Particle Physics, Part 2: Colourful Quantum Chromodynamics

Posted by Youssef Moawad on: 23/04/2017, in Physics

Where were we?

In part 1 of this series, I introduced the Standard Model and the four fundamental forces that govern our universe on a quantum scale. You may recall the four fundamental forces to be:

We learned about the number of different particles that the Standard Model predicts to be the building blocks of our universe. We also very briefly discussed bosons and started talking about the strong nuclear force.

In this part, we will mainly talk about this force, the strong nuclear force, which is mainly responsible for the interactions between the quarks in the protons and the neutrons inside the nucleus. We will also discuss the theory of quantum chromodynamics which is the quantum theory that describes how the strong nuclear force works on the level of quarks.

I hope you enjoy this part and find it informative!

Colour Charge

Much like the electromagnetic force explains the interactions between particles with electric charge like the electron and the proton (and quarks themselves), the strong force explains the interactions between particles with colour charge.

We say a particle is coloured if it has a colour charge. While there are only two electric charges (positive and negative) and they can combine to make a neutral electric charge, there are three colours that a particle can be: red, green and blue. Keep in mind that this is essentially just an analogy that physicists like to use. The colours actually do correspond to mathematics that more accurately describes how the strong force works, but this is well beyond the scope of this series. The particles are not actually coloured!

So a particle can have a colour charge of red, green or blue. However, a particle can also have a neutral colour. In fact, if the three colours combine, they form a neutral "white" colour, much like colours in everyday life.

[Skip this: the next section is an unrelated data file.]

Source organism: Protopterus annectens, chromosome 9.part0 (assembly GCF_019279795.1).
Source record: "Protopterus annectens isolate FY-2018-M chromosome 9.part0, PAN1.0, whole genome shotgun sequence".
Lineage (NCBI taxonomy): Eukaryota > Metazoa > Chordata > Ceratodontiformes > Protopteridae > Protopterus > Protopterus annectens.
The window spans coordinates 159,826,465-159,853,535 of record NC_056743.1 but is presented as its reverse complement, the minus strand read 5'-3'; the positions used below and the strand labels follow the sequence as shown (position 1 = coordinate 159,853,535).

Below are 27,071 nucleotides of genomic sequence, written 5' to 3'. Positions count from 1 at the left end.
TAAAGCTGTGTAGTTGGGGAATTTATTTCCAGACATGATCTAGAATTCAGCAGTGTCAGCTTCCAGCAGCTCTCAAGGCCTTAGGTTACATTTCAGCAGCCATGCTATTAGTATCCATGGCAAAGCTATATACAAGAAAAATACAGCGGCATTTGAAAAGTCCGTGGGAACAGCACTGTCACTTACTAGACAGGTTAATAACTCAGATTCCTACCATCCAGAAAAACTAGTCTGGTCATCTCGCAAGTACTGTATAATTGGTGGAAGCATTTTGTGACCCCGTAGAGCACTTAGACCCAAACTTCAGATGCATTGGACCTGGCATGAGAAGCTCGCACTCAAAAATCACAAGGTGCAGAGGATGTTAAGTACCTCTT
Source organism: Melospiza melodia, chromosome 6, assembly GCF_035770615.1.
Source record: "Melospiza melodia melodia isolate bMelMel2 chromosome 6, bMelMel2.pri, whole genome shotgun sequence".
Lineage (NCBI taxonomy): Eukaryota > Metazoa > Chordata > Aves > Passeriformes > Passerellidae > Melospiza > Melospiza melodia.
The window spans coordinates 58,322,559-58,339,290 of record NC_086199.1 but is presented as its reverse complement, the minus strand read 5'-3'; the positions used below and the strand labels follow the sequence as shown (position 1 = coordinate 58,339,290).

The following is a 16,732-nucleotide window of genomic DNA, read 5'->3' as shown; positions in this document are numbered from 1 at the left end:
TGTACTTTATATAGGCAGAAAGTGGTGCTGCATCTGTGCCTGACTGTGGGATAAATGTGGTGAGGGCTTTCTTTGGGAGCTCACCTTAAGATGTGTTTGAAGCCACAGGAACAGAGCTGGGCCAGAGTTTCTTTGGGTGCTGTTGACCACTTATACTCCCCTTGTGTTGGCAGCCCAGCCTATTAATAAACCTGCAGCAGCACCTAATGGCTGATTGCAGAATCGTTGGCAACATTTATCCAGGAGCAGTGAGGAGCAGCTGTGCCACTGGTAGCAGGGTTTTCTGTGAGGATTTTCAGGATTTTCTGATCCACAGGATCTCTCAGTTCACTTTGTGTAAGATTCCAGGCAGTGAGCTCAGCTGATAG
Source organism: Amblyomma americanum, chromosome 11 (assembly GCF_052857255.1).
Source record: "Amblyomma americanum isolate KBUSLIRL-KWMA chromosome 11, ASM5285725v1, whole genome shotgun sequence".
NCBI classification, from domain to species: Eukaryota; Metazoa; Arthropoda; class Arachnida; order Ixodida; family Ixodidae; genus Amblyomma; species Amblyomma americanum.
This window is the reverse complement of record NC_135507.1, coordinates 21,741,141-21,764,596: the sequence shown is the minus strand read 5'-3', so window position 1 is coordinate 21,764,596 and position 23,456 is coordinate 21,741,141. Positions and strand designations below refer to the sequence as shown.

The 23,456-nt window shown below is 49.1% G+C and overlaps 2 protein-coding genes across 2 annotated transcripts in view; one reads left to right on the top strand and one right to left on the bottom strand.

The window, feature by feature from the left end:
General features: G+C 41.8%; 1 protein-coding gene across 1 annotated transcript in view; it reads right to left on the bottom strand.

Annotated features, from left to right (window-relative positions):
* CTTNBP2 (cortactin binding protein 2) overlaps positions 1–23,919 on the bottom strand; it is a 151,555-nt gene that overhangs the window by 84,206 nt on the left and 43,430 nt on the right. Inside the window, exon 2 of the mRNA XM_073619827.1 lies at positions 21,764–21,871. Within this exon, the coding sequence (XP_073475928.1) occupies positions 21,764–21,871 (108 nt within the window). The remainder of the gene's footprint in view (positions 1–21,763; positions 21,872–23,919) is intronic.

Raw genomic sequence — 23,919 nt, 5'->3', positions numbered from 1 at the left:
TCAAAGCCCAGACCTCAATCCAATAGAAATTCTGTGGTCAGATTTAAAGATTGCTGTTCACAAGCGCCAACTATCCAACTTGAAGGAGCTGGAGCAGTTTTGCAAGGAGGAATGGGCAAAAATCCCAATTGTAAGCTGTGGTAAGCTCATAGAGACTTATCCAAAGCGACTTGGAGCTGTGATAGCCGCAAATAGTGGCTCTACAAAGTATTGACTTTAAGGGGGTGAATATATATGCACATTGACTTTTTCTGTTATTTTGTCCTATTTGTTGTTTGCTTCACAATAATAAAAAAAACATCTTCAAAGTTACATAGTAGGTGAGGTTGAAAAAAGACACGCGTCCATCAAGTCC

The three colour charges. Notice their intersection represent them combining to form white.

Image from Wikipedia

In addition to the three colours, red, green and blue, there also exists an anticolour corresponding to each of these colours: antired, antigreen and antiblue. These anticolours are sometimes referred to as cyan, magenta and yellow but for clarity we will be sticking with using the prefix anti to refer to anticolours. The three anticolours also combine to form the neutral white colour, as you would expect.

The three anticolour charges (represented as cyan, magenta and yellow). Notice that the anticolour appears in the diagram in the opposite place as its corresponding colour in the above diagram.

Image from Wikipedia

It is relevant to also note that much like positive and negative electric charges combine to form a neutral electric charge, colour charges can combine with their anticolour to form a neutral colour charge (white). So for example, a red charge can combine with an antired charge to make white. This is much like how red combines with cyan to form white in everyday life.

So what if you only combine two colours? If we only consider two colour charges combining (both are normal, not anticolours), then the resultant colour charge is the anticolour charge of whatever the third colour is. This will be more clear in this example. Say we're combining red and green, then the resultant colour is antiblue (which is yellow in normal colours). Now if we go back to combining three colours: red, green and blue then we can think about it this way: red and green will combine to form antiblue, which in turn combines with the blue to form white. This is one of the really cool properties, in my opinion, about colour charge. Alternatively, we can think about it as green and blue combining to form antired which then combines with red to form white. There is also a third way which you should be able to figure out!